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Broncos 36, Panthers 14: Three observations

CHARLOTTE, N.C. – Three observations from the Broncos’ 36-14 dismantling of the Carolina Panthers here at Bank of America Stadium here Sunday:

1. THERE’S PRESSURE EVERYWHERE:

The zone-read option was never a problem for the Broncos. When Cam Newton and the Panthers went to it, they stood their ground patiently. When they abandoned it, the Broncos attacked, and it didn’t matter that Elvis Dumervil was watching from the sideline with a shoulder injury that he said “hurt pretty bad.”

Denver finished with seven sacks — the most for the Broncos since Oct. 12, 2003 — seven hits of Newton and 10 tackles for losses. But that doesn’t begin to tell the story of the Broncos’ work; which included sacks from six different players: Dumervil, Von Miller, Kevin Vickerson, Robert Ayers, Chris Harris and Mike Adams, who notched a safety to put Denver up 29-7.

It was pressure from Miller that set up what ended up being the knockout punch, a 40-yard Tony Carter interception return that squelched the Panthers’ last realistic chance to build momentum in time for a comeback. One play earlier, Peyton Manning had fumbled after being sacked by Carolina defensive end Charles Johnson, who had beaten Denver right tackle Orlando Franklin easily for the sack.

But Miller’s pressure on Newton altered a pass to Carolina receiver Brandon LaFell, and the Panthers gave momentum right back and never drew closer than 15 points from that point forward.

“We do our job by covering; they do their job by rushing. It goes hand-in-hand,” said Carter, who became the first Bronco since Steve Foley in 1984 to return a fumble and interception for a touchdown in the same season.

2. HOLLIDAY’S IN:

Two returns for touchdowns in two games means that punt returner/kickoff returner Trindon Holliday is back to his torrid preseason pace for Houston — and this could be just the beginning for the darting sprite who has spent the last two weeks making the Bengals and Panthers look plodding.

But then again, even Denver’s wide receivers look like plow horses next to Holliday, whose 9.98-second time for the 100-meter dash means that the description “world class” isn’t hyperbole, but rooted in fact, since it put him in position to make a bid at the Olympics.

“My guys did a great job blocking for me,” Holliday said. “I saw my guys blocking to the right, I saw my hole and I just hit it.”

Sure, Holliday continues to flirt with disaster; he has a habit of backtracking before accelerating upfield, nearly fumbled (but it was caused by the ground, so it was of no harm) and causally flipped the football just before crossing the goal line Sunday, meaning that his touchdown should have been ruled a touchback since the ball dribbled out of the end zone.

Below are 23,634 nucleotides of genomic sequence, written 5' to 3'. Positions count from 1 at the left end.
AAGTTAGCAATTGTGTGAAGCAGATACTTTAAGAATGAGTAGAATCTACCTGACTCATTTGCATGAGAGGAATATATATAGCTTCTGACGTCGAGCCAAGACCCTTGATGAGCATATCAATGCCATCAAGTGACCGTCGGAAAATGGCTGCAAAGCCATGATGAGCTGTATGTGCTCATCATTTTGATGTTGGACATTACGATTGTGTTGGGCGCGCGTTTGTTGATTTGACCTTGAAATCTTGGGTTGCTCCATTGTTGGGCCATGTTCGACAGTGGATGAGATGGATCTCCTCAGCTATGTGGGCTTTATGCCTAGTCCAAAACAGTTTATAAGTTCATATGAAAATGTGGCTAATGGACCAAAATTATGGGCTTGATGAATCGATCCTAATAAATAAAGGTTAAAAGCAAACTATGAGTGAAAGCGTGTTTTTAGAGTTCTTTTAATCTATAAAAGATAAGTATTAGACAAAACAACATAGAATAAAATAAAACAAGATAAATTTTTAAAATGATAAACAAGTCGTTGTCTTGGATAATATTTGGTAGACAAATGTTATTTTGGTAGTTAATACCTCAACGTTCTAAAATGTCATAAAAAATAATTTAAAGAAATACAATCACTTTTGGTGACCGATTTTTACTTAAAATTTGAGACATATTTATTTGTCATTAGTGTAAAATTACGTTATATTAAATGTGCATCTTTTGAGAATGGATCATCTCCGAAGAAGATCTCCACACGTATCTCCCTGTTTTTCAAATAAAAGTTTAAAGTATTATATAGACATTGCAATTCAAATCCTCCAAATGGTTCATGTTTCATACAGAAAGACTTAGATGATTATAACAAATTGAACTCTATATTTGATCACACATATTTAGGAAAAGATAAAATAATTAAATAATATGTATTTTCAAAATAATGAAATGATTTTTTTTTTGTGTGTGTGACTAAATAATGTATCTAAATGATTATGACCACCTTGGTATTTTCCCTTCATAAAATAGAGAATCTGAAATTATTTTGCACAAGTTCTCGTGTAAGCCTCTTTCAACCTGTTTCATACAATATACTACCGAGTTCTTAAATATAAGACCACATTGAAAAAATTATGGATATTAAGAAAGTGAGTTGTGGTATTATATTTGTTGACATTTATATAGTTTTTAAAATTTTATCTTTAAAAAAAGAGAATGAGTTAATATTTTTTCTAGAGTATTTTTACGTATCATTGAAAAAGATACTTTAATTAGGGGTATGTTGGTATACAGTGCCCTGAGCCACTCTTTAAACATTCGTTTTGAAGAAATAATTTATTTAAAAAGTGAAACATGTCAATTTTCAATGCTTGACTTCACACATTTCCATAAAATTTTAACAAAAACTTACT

“I thought I had crossed the goal line,” Holliday said. “Coach told me, ‘Next time I cross the goal line, just bring him the football.’”

But he is the Broncos’ most electric returner since … since … dare we say Rick Upchurch? He certainly looks — and plays the part.

“After I break the first wave, it’s pretty much overwith,” Holliday said. “I’ve just got to find out where my guys are blocking and make it happen.”

3. SWAGGER.

There’s nothing wrong with a little harmless needling — like what Miller and Carter did Sunday in lampooning Cam Newton’s Superman celebrations after a sack and interception return for a touchdown, respectively.

Newton’s celebrations set himself up for such a response. But when you’re winning, you’re entitled to respond in kind. There’s nothing wrong with quiet self-confidence, but a little boastfulness is a healthy thing. At least now, with the Broncos rolling along with a four-game winning streak and a 136-51 scoring margin since halftime at San Diego, the Broncos have the game to back up such demonstrations — unlike the Panthers and Newton.

AND A FOURTH — WHAT HAPPENED TO THE PANTHERS I USED TO KNOW?

I joked with two Charlotte-area media types that when I worked for the team, it wasn’t like this; they went 13-4 at home during my two seasons with the club. Sure, I covered a natural disaster — the 33-13 divisional-playoff shellacking to Arizona in January 2009, when Jake Delhomme threw five interceptions and lost a fumble springs to mind — but nothing like the sustained period of mistake-prone, barely competent football that the Panthers have placed onto their ledger in recent years.

As the clock ran out Sunday, team owner Jerry Richardson was caught by CBS cameras in a lengthy discussion with president Danny Morrison, his self-appointed right-hand man who handles the daily operations of the Panthers. One can only speculate as to their conversation topic, but neither could have been pleased at how poor their team looked — especially at the hands of the coach they strung along and dumped in 2010. Fox’s staff is flooded with ex-Panthers assistants, and all are flourishing as the Panthers flail without their institutional knowledge and expertise.

Fox wasn’t going to show any superfluous mercy on his old team, not when the Broncos called a bomb up the right sideline to Demaryius Thomas on a third-down play with 3:46 remaining and a 15-point lead — although it must be said that it was a two-score game, and that kind of deep pass was tactically a low-risk play; if it’s intercepted, it’s as good as a punt.

This was his team’s day. It was his day, as evidenced by the game ball he was given by Broncos owner Pat Bowlen. And now, unburdened by the past, his team steams toward the loftiest of goals, while the Panthers are left fumbling at the foot of the standings. They are a team playing well below its talent level in a disappointing season that has turned downright depressing, made all the more so by a visible reminder of what was — and what might have been — standing on the other sideline.

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